The Road to Galaxy Taco

The Road to Galaxy Taco

Part of the process of developing a new restaurant concept is being exposed to what others are doing. I have a clear vision for Galaxy Taco—what I want the menu, decor, music, style of service and bar program to be—but it always helps to see what people you respect in the industry are doing.

In the past year, as anyone that follows me on Instagram or Twitter can attest to, I have been eating a lot of Mexican food. We went to Austin to cook at Foreign & Domestic and used it as an excuse to eat at one of my favorite Mexican restaurants in the U.S.—the highly underrated El Naranjo. I had eaten at Iliana and Ernesto’s restaurant when they had it in Oaxaca years ago, and have been to their Austin location several times. It features a great mescal and tequila list, well-made cocktails, house-made tortillas and incredible classic Oaxacan food that shows their personality. I have tremendous respect for this restaurant and highly suggest it if you are ever in Austin.

I also took a strategic trip to Chicago and New York City in the beginning of December. Chicago has some incredible Mexican food, from very authentic holes-in-the-wall to all of Rick Bayless’ restaurants. A good friend and incredible chef, Paul Kahan, has one of my favorite places anywhere. Big Star is a very casual place that takes its inspiration from the country music that came out of Bakersfield in the 30s and 40s.

When I arrived from the airport and we sat down for a beer I asked Paul how he describes Big Star to someone that has never been. I wanted to know because our marketing people want a clear short explanation of what Galaxy will be, which I was and am still struggling to put into a couple sentences. Paul was not able to explain it in a snapshot either. His answer boiled down to “we love agave spirits and Bourbon, and wanted a place we could smash them together, serve casual Mexican food and play great country and rock-and-roll.”

Of course that does not fit any mold of what a Mexican restaurant is, and that is why Big Star is such a unique and cool place. It does not take itself seriously, but takes its products very seriously. It is an incredibly busy restaurant (up to 2,500 fish tacos a week), but they hand press every tortilla to order—not in front of the guests as a show, but because it’s the best way to do it. It is one of the busiest bars in Chicago, but all the juices are squeezed fresh daily and the cocktails are made with the best ingredients.

I spent three days hanging with Paul, his chef Cary and bar manager Laurent, to see how these guys deal with the incredible volume without taking any shortcuts, demand excellence no matter what the obstacles, and do it with a sense of humor and creativity. At its core, this is what I love about Mexican food and culture, and Big Star embodies it in their own style—a quality restaurant, with a sense of humor, that does not take itself too seriously, but serves great products. That is my goal at Galaxy as well.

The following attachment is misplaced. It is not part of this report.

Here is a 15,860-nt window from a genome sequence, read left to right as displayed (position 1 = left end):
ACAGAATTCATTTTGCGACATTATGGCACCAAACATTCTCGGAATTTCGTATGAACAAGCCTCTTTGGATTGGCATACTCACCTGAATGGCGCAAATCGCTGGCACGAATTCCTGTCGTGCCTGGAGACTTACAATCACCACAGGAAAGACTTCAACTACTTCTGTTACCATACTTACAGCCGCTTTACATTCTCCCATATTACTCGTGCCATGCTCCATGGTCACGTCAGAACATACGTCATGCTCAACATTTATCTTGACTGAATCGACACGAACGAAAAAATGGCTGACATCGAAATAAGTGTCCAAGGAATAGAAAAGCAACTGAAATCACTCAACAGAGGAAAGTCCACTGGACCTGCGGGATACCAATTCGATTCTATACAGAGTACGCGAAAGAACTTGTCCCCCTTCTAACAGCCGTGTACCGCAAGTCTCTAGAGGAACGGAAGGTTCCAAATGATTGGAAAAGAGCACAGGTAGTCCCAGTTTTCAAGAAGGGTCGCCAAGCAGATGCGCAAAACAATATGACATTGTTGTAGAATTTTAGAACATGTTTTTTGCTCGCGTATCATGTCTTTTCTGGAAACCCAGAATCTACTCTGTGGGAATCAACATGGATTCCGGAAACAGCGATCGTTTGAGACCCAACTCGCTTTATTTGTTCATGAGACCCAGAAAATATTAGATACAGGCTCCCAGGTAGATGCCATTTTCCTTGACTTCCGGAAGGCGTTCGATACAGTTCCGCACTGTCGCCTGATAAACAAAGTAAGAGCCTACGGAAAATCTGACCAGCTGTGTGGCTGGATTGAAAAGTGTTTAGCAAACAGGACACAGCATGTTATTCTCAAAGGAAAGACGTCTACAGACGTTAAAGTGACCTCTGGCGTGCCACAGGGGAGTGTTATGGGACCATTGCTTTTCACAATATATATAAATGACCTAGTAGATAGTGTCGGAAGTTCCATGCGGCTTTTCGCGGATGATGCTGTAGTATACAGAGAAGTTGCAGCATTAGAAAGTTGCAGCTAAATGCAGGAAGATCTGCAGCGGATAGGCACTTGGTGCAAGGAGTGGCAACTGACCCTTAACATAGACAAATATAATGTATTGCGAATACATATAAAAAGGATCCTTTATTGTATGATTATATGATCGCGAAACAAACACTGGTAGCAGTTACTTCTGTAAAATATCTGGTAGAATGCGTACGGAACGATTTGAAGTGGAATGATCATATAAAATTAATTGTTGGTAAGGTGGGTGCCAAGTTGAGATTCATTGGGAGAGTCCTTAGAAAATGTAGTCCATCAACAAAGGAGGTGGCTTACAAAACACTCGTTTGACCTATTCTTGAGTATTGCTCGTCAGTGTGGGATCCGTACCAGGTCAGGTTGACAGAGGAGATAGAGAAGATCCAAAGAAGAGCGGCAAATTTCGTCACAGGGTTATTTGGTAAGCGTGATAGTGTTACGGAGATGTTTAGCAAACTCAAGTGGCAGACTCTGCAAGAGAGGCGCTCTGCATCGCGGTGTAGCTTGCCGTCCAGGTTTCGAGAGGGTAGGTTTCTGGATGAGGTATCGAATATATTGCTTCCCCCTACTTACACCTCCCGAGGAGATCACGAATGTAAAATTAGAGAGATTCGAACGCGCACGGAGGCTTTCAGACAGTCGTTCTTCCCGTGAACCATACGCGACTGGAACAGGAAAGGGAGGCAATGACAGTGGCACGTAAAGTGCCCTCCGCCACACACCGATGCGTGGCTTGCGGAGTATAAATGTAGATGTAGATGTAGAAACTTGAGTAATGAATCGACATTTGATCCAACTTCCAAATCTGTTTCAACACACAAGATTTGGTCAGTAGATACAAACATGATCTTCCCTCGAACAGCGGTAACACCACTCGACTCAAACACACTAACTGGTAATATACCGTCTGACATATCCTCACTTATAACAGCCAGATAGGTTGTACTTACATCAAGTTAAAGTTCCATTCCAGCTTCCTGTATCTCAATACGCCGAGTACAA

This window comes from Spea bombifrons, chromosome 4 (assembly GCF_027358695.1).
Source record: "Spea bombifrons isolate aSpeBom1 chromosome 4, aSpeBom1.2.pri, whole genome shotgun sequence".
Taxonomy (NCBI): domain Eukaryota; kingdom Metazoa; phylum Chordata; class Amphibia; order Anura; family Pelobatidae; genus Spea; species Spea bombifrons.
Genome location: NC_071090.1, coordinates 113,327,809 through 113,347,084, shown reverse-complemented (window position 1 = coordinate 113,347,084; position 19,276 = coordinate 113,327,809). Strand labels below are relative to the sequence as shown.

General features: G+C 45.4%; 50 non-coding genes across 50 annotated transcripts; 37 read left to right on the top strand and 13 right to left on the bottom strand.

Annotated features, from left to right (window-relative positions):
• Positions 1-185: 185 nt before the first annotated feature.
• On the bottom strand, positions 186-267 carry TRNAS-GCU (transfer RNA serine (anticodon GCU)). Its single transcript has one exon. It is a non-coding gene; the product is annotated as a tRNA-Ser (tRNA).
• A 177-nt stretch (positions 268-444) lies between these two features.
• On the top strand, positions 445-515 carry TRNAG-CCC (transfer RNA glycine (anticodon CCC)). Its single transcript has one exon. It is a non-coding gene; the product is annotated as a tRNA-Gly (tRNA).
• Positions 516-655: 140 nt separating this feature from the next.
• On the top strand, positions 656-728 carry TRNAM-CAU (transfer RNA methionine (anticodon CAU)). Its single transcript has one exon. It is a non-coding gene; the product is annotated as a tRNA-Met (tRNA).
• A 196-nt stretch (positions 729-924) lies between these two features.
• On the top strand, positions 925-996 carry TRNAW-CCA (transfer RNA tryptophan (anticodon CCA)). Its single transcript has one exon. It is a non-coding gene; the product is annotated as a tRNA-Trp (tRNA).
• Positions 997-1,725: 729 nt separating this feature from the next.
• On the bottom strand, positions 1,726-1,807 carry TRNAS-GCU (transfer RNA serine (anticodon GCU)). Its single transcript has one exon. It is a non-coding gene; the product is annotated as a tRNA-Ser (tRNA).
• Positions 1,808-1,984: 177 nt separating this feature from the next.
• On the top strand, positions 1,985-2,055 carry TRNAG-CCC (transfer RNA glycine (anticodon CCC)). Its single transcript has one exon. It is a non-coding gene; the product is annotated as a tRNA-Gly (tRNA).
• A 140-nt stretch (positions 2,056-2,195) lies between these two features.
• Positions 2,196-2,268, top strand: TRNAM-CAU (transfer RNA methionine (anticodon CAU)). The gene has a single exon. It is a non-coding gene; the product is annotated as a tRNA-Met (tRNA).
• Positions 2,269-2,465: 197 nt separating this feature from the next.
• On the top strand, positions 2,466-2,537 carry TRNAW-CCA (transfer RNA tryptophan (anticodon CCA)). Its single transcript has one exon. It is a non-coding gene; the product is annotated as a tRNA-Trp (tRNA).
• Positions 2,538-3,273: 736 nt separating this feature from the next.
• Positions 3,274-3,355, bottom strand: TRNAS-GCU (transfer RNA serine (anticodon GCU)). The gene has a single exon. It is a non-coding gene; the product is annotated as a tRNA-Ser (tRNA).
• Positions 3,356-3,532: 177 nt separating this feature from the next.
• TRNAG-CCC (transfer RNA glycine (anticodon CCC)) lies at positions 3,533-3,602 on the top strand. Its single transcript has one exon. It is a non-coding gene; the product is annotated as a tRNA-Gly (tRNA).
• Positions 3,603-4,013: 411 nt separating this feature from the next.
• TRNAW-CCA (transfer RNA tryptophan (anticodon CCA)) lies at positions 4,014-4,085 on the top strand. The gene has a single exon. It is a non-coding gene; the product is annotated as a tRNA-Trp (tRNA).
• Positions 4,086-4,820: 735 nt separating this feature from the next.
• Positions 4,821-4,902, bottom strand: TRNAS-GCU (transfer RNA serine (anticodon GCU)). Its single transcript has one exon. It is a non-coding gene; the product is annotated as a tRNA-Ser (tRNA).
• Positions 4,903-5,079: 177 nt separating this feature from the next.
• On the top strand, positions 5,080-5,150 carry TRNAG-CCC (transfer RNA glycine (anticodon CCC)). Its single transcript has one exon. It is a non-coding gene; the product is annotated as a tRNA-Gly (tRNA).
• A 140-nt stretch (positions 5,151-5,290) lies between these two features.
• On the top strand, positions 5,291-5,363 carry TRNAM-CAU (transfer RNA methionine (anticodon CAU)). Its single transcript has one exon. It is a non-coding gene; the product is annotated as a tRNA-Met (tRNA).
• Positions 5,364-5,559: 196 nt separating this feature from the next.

From Chicago, I flew to New York City with one goal in mind: to spend time with my friend Daniela Soto-Innes, chef de cuisine at Enrique Olvera’s groundbreaking Mexican restaurant Cosme. We first met over the phone when my friend Bobby Matos (who used to work for us at George’s at the Cove and has gone on to do great things) introduced us. Daniela was in between jobs and considering a move to California.

We decided to meet in person in Mexico City as we were both going to Mesamerica, the Latin food conference started by Enrique. She ended up being a great host, showed us around Mexico City and we have stayed in touch ever since. She decided to stay in Mexico City to work at Pujol, Enrique’s well-regarded restaurant, and is now in NYC. Cosme has received incredible accolades in their first year including a three star revue in The New York Times.

Although their food is incredible, what I really wanted to see was their masa production. They nixtamalize and grind their own corn and produce some of the best tortillas available outside of Mexico. We met up on a Monday when the restaurant is closed and Daniela walked me through the entire process. Although they follow the normal procedures for Nixtamal, they have added their own subtle changes that make an end product with perfect flavor and texture. Most tortillas can be dry and crack when folded. These tortillas are a revelation—tender and supple, with perfect texture and flavor.

Nixtamalization typically refers to a process for the preparation of maize (corn), or other grain, in which the grain is soaked and cooked in an alkaline solution, usually limewater, and hulled.

 

I plan to write more about my thoughts and point-of-view about tortillas, masa production and corn in future posts. As a chef, it has proven to be one of my most challenging and interesting processes. Very few places do it well, and our humble goal is to do it well. We have been experimenting for a while now, and serve a taco as part of our TBL3 experience where we produce the tortilla from scratch. We started out buying masa from a local tortilleria and have since transitioned into doing the whole process in house.

Something to think about until next time: what does it mean when a restaurant has a person making tortillas to order in front of the guests? Yes, the tortillas are fresh, but what about the quality of the masa? Don’t be fooled into thinking that because they do it in front of you, it’s a great product. Very few places grind their own masa in house.

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The bar at Big Star


Fresh juice for service at Big Star


The outside ordering counter at Big Star


Making tortillas at Big Star


Tortillas at Cosme


New York strip taco, fried shishitos, avocado-tarragon purée at Cosme